Today was a bank holiday, but I didn't go and drink ale in the sun, no, I stayed inside like a craftsdwarf and I worked on this amazing project. It's tough, getting back into such a complex project after 8 months off it. It's daunting, the thought of getting back up to the level of proficiency that I was once at, but the only way to do that is one step at a time.
And that's what today's update is, a single step, turning artwork made many moons ago into in-game objects.
Today I worked on integrating the settler sprites into the game. Behind the scenes, the settlers exist in data, but displaying them on the screen required the use of a number of textures, sprites, and sprite renderers, all positioned correctly and manipulated when the settler changed direction. The header image to this post shows a bunch of naked settlers stood about in the grass utterly confused at their brief existence, their only action to randomly turn in despair, glued to the spot, mindless.
The game, as it stands—and as you can see from the Announcing Feudalia post—is very incomplete. There has been a lot of work on the initial framework, such as the definition system (to allow modding later on), the world generation (I love this), the new game experience (my favourite is the settler screen), and the map and terrain work (which, let me just say, took a lot of work to make performant.)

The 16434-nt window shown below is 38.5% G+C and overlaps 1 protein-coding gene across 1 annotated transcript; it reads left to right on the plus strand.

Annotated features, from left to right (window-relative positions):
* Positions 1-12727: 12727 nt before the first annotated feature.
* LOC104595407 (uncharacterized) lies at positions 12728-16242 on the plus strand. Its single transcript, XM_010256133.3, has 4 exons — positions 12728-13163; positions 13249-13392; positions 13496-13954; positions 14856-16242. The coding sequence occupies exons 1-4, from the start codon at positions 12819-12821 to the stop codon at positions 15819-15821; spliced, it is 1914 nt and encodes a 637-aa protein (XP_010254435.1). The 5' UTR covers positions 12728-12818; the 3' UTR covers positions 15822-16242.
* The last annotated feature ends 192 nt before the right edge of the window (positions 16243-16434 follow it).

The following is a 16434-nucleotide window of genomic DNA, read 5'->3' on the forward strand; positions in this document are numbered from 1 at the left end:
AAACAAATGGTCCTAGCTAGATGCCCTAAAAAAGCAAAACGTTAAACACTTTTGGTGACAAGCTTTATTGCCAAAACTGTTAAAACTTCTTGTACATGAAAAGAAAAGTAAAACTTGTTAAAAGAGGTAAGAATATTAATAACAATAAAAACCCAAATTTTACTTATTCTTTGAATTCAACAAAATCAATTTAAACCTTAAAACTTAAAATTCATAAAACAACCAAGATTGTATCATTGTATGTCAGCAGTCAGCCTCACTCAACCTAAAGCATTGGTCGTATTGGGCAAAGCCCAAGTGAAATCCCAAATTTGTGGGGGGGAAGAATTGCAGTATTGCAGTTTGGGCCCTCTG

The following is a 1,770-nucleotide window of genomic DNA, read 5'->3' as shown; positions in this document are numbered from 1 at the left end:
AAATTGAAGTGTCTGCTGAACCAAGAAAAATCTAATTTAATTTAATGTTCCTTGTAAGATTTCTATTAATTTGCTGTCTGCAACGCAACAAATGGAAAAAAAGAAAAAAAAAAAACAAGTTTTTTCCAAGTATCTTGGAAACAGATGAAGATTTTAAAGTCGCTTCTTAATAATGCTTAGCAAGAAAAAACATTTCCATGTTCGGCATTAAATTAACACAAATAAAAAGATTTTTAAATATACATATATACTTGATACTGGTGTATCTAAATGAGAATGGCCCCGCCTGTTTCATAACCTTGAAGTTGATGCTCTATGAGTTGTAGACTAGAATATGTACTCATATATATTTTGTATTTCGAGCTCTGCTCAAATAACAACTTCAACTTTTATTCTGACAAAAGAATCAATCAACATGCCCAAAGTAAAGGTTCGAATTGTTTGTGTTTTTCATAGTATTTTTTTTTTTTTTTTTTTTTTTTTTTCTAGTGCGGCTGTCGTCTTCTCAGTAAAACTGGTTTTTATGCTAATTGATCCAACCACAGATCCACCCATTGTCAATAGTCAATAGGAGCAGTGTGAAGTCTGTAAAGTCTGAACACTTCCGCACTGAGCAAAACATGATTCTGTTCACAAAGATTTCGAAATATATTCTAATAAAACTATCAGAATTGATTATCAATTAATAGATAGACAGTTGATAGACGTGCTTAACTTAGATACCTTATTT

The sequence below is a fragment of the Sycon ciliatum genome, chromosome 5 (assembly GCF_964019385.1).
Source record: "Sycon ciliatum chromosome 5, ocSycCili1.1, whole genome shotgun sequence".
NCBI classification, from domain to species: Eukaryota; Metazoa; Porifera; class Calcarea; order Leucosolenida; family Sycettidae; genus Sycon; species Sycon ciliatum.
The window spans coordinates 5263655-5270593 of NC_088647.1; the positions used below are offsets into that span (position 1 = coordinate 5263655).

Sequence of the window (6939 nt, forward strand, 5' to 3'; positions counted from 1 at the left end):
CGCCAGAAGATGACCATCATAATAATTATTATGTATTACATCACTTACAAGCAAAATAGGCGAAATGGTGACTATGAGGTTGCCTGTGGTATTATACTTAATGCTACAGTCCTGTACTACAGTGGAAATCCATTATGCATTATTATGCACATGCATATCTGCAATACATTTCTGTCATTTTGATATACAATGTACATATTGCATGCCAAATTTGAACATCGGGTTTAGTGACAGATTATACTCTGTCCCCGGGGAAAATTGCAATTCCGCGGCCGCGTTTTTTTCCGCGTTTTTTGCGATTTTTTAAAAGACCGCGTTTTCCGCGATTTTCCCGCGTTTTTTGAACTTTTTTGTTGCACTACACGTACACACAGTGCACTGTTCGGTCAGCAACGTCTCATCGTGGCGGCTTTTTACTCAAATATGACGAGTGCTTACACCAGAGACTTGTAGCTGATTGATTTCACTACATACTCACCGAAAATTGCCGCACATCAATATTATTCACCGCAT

What comes next is to try and get to a point where a basic playthrough can occur. This is, in my eyes, having some settlers who can build a simple shelter, who have needs such as hunger and thirst, and who can make basic produce and eat/drink etc. Once you have those basics, you can start to add things in: animals, equipment, weapons, combat, health, death etc. And, after that, you can add more, such as psychology and moods and RNG powered events and items and beliefs and magic and potions. And goblins.
The next task will be to introduce a basic AI, movement, pathfinding, etc. After that, I'll need to start having a think about how to design the structure behind these actions. How will creatures—the base class for animals, people, etc—decide what their priority is? There will need to be
needs such as hunger, thirst, health, etc. There will need to be
jobs for settlers, but not for animals etc. But this is what is so fun. This is a problem I've never faced before, and I've been programming for 20 years now. I love it.
It feels great to be back on the project again.
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